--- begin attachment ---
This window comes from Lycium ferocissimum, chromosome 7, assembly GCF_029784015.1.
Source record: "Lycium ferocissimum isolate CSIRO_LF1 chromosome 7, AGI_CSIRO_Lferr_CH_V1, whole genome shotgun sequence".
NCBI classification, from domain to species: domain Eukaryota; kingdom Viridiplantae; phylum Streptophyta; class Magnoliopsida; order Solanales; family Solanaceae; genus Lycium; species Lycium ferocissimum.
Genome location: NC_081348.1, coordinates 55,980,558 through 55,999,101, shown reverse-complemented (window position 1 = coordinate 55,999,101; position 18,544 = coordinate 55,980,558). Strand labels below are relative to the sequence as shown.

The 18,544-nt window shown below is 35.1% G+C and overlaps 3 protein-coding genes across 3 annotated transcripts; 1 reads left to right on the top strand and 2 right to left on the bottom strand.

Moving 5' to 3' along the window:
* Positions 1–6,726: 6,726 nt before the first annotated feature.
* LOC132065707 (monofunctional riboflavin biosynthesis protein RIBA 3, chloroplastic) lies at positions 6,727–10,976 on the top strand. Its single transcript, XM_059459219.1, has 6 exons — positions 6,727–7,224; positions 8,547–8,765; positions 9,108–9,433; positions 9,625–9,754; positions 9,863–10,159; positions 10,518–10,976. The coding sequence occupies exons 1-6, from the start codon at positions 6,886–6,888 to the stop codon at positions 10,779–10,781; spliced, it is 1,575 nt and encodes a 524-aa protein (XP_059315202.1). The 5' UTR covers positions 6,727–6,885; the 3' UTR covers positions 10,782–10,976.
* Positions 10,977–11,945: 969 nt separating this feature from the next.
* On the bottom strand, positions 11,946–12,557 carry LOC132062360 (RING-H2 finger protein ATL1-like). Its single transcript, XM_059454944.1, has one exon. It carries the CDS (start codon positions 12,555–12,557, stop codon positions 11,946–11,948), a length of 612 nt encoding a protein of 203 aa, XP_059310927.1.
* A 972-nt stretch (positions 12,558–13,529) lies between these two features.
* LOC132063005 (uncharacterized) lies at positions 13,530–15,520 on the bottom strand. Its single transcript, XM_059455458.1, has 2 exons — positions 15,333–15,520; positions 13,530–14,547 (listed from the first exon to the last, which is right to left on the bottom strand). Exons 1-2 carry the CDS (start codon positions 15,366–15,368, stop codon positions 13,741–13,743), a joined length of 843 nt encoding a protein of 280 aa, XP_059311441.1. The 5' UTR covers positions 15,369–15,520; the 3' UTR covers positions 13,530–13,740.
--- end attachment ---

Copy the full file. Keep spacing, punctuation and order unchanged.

This window comes from Lycium ferocissimum, chromosome 7, assembly GCF_029784015.1.
Source record: "Lycium ferocissimum isolate CSIRO_LF1 chromosome 7, AGI_CSIRO_Lferr_CH_V1, whole genome shotgun sequence".
NCBI classification, from domain to species: domain Eukaryota; kingdom Viridiplantae; phylum Streptophyta; class Magnoliopsida; order Solanales; family Solanaceae; genus Lycium; species Lycium ferocissimum.
Genome location: NC_081348.1, coordinates 55,980,558 through 55,999,101, shown reverse-complemented (window position 1 = coordinate 55,999,101; position 18,544 = coordinate 55,980,558). Strand labels below are relative to the sequence as shown.

The 18,544-nt window shown below is 35.1% G+C and overlaps 3 protein-coding genes across 3 annotated transcripts; 1 reads left to right on the top strand and 2 right to left on the bottom strand.

Moving 5' to 3' along the window:
* Positions 1–6,726: 6,726 nt before the first annotated feature.
* LOC132065707 (monofunctional riboflavin biosynthesis protein RIBA 3, chloroplastic) lies at positions 6,727–10,976 on the top strand. Its single transcript, XM_059459219.1, has 6 exons — positions 6,727–7,224; positions 8,547–8,765; positions 9,108–9,433; positions 9,625–9,754; positions 9,863–10,159; positions 10,518–10,976. The coding sequence occupies exons 1-6, from the start codon at positions 6,886–6,888 to the stop codon at positions 10,779–10,781; spliced, it is 1,575 nt and encodes a 524-aa protein (XP_059315202.1). The 5' UTR covers positions 6,727–6,885; the 3' UTR covers positions 10,782–10,976.
* Positions 10,977–11,945: 969 nt separating this feature from the next.
* On the bottom strand, positions 11,946–12,557 carry LOC132062360 (RING-H2 finger protein ATL1-like). Its single transcript, XM_059454944.1, has one exon. It carries the CDS (start codon positions 12,555–12,557, stop codon positions 11,946–11,948), a length of 612 nt encoding a protein of 203 aa, XP_059310927.1.
* A 972-nt stretch (positions 12,558–13,529) lies between these two features.
* LOC132063005 (uncharacterized) lies at positions 13,530–15,520 on the bottom strand. Its single transcript, XM_059455458.1, has 2 exons — positions 15,333–15,520; positions 13,530–14,547 (listed from the first exon to the last, which is right to left on the bottom strand). Exons 1-2 carry the CDS (start codon positions 15,366–15,368, stop codon positions 13,741–13,743), a joined length of 843 nt encoding a protein of 280 aa, XP_059311441.1. The 5' UTR covers positions 15,369–15,520; the 3' UTR covers positions 13,530–13,740.